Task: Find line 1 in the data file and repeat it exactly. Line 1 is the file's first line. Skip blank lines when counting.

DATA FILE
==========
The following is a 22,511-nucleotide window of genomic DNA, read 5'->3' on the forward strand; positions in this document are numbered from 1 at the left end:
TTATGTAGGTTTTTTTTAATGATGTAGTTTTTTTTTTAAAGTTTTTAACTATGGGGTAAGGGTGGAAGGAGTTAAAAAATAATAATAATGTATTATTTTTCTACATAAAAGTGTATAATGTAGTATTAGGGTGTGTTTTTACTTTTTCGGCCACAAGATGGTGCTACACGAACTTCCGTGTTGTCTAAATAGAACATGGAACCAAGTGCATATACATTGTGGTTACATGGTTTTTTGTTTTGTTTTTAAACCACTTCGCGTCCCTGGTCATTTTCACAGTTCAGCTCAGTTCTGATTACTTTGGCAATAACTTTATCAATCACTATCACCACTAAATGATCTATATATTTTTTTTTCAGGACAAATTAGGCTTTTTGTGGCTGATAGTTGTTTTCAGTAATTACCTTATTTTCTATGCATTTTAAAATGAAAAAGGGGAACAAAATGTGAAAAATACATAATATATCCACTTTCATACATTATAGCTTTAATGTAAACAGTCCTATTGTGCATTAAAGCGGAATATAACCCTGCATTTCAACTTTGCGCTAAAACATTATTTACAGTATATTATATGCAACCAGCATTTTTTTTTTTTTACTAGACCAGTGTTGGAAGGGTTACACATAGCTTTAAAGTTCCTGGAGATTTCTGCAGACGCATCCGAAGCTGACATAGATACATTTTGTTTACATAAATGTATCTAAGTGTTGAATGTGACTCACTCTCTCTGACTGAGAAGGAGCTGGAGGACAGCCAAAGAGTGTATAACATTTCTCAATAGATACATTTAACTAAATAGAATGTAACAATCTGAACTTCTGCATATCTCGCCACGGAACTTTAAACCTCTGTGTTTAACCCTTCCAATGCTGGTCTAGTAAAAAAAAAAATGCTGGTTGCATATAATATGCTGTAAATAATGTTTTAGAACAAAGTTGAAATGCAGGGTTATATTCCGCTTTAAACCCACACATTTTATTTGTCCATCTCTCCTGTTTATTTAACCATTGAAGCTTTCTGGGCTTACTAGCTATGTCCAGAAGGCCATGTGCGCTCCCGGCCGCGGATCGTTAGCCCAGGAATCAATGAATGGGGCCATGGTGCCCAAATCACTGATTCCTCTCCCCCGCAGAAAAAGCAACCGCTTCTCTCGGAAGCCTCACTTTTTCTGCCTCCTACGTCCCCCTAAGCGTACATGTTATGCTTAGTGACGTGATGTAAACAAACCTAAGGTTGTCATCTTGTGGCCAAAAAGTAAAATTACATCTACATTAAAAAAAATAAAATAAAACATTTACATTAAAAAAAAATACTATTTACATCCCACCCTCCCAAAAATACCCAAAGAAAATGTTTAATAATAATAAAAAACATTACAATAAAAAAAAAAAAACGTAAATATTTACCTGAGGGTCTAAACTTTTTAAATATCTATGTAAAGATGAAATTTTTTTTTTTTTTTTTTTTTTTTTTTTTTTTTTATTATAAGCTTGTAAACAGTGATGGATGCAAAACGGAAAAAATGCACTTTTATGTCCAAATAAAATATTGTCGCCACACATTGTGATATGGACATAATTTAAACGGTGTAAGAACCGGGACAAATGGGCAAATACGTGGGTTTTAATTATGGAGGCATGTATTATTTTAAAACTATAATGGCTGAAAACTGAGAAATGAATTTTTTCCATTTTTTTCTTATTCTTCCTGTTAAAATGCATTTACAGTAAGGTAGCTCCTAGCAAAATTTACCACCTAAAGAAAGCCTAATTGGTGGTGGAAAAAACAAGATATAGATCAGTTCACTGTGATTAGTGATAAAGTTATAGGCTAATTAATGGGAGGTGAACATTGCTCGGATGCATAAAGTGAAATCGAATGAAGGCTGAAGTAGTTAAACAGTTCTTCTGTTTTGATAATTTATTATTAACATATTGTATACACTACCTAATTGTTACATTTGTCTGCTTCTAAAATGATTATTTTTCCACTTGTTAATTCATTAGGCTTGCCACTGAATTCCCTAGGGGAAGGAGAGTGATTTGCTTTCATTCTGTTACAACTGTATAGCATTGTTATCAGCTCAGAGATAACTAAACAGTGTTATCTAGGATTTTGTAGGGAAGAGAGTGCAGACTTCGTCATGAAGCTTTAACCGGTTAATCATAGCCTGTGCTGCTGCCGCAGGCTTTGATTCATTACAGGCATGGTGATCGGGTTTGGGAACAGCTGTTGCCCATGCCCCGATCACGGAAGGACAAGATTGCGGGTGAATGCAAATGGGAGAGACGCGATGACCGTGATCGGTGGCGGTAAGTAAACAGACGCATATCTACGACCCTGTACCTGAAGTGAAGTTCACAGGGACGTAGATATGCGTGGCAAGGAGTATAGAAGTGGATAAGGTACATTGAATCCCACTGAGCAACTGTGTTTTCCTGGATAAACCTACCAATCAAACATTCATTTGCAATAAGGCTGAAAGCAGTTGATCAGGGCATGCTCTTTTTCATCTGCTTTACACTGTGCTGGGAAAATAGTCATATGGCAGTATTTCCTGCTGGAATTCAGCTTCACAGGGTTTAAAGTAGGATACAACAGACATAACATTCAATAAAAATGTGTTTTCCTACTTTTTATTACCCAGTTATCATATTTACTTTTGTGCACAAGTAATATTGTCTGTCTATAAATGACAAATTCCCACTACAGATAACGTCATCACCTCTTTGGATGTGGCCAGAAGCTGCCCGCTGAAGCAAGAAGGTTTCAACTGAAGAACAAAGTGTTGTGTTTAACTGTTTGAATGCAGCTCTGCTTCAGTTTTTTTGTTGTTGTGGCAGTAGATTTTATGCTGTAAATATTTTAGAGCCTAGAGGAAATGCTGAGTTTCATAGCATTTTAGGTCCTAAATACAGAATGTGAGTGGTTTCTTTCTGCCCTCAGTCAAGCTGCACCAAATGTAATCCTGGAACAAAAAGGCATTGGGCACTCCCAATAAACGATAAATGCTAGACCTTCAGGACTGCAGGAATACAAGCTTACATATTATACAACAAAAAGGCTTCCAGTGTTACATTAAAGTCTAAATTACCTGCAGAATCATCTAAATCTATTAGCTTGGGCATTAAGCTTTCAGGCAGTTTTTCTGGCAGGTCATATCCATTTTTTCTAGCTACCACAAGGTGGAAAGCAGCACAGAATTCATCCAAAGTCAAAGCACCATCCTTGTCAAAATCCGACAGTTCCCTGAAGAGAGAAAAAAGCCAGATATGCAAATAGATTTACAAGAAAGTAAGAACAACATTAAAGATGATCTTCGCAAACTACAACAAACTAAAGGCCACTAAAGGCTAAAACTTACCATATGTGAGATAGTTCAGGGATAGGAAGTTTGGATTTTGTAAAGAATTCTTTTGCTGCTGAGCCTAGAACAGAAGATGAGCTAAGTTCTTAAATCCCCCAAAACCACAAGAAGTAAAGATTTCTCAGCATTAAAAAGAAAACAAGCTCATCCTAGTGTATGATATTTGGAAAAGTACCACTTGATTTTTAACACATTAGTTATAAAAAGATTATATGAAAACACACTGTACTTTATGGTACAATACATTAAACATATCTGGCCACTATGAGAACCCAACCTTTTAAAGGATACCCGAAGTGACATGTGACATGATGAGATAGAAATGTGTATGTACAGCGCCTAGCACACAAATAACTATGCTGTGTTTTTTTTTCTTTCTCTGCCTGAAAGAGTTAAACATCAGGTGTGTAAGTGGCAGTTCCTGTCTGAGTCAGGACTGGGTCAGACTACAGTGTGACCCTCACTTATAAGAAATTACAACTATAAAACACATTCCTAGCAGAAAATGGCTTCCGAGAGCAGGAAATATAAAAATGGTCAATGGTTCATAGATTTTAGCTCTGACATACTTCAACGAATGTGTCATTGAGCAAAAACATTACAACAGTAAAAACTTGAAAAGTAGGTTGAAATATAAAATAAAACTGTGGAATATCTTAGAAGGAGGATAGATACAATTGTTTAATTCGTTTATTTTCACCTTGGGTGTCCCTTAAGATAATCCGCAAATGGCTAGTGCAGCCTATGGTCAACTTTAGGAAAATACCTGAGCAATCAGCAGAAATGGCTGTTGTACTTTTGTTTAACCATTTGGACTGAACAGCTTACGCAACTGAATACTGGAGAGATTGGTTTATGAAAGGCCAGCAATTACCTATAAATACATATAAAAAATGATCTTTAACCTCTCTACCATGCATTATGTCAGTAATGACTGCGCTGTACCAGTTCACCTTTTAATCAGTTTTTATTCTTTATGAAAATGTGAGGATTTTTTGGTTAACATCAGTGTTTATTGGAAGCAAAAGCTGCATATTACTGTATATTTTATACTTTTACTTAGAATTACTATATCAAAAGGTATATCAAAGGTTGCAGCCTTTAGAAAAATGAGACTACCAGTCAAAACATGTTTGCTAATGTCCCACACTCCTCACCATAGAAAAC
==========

The following is a 22,511-nucleotide window of genomic DNA, read 5'->3' on the forward strand; positions in this document are numbered from 1 at the left end: